What a resource a high school, college, university or post-graduate yearbook can be for the family researcher. True, most people don’t like their yearbook portraits, but for the family historian those photos and the information about the person can be priceless.
You first need to check with all relatives, long-time family friends to see if they have any yearbooks from any ancestor. Keep in mind it can be a yearbook from an organization – fraternal, civic, professional, etc., not just a school. Besides checking with relatives and friends, do contact the local history where your ancestor lived. Many keep donated yearbooks in their collections. Also many public libraries in a hometown will have copies of local yearbooks.
If one is located, ask to borrow it from the relative so as many pages in the yearbook you are interested in can be scanned. If possible scan all the pages of the book. However, if a museum or library has the you will need to be specific in what you need scanned and pay for such copies. Visiting the actual local museum or library, you might be given permission to photo copy the pages or the whole yearbook.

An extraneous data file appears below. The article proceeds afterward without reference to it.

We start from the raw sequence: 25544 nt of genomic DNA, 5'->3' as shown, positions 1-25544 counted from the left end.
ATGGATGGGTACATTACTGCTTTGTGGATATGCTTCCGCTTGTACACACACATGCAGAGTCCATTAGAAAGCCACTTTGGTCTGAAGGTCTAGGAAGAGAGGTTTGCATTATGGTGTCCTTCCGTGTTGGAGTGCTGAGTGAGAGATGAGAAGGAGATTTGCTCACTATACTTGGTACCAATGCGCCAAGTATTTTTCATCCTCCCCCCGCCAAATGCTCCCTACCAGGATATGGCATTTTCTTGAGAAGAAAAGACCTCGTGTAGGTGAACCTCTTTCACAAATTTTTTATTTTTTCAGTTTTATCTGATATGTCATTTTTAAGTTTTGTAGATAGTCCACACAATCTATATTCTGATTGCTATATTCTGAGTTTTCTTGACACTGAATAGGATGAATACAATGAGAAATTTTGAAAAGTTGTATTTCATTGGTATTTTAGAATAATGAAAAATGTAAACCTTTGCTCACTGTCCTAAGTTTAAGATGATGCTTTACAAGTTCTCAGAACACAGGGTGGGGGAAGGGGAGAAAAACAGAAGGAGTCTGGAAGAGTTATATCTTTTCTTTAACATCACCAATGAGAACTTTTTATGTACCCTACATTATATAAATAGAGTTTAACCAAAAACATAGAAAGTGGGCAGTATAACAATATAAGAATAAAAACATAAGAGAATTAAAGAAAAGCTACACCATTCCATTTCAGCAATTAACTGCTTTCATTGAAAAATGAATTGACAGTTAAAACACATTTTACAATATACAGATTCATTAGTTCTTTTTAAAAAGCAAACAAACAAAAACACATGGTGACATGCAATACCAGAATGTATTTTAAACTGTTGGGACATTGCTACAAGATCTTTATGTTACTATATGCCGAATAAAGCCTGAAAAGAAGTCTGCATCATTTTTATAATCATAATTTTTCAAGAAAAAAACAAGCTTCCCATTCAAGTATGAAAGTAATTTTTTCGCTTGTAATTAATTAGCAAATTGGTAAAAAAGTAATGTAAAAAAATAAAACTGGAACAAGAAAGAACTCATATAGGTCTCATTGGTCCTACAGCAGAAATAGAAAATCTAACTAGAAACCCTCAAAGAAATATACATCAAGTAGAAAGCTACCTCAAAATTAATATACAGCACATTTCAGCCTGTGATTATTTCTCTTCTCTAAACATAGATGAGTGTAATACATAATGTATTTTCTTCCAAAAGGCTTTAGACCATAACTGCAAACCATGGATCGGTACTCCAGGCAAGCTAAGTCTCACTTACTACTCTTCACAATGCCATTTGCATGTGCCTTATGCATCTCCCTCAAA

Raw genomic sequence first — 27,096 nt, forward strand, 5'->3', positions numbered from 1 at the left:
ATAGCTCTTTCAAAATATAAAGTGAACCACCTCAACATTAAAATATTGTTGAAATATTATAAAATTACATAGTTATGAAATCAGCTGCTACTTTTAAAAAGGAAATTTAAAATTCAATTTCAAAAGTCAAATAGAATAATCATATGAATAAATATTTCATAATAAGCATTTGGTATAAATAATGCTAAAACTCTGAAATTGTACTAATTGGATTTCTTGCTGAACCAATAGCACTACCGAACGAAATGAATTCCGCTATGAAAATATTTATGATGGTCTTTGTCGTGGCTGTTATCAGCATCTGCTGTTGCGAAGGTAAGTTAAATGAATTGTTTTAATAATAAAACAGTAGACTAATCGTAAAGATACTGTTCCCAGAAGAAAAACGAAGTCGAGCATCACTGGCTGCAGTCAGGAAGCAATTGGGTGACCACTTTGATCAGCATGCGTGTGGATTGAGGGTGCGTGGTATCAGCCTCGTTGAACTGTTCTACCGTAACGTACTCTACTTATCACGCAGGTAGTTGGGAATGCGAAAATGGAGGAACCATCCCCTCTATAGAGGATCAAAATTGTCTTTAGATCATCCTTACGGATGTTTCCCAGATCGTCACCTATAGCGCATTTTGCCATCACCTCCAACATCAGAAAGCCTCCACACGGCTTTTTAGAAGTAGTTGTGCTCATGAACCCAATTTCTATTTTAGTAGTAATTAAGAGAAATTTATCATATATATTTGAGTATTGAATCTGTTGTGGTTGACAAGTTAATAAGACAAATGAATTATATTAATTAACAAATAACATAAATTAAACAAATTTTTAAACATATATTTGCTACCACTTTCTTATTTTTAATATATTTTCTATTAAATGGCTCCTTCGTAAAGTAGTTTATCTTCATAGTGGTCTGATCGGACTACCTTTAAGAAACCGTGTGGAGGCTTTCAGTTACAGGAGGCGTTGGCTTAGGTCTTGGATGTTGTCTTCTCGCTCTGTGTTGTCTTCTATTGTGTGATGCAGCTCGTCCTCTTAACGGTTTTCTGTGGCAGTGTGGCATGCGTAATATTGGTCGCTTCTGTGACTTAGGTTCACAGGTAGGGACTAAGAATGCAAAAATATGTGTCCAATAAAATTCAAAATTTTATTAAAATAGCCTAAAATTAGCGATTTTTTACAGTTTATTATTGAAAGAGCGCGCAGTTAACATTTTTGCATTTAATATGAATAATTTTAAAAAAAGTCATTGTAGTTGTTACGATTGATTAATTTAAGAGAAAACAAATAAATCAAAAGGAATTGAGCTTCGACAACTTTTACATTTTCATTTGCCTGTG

With the Internet there are many yearbooks from a variety of locations and types (college, high school, organizations) now available online – all the pages scanned. Many of the yearbooks also have images of the school itself along with the faculty. If you had an ancestor who taught at a school, this would be a great resource. One online site ‘Internet Archive‘ has a wide range of yearbooks, all fully in digital form. You will find a selection of formats to view a yearbook and that can be saved to your computer. All is free to use.
Do start with family, somewhere there is your ancestor’s yearbook waiting for you.
PHOTOS: 1905 -seniors of Southwestern Univ. in Texas.
Columbia University School of Physicians and Surgeons for 1959.
W. L. Arlington High School in Virginia – class of 1927.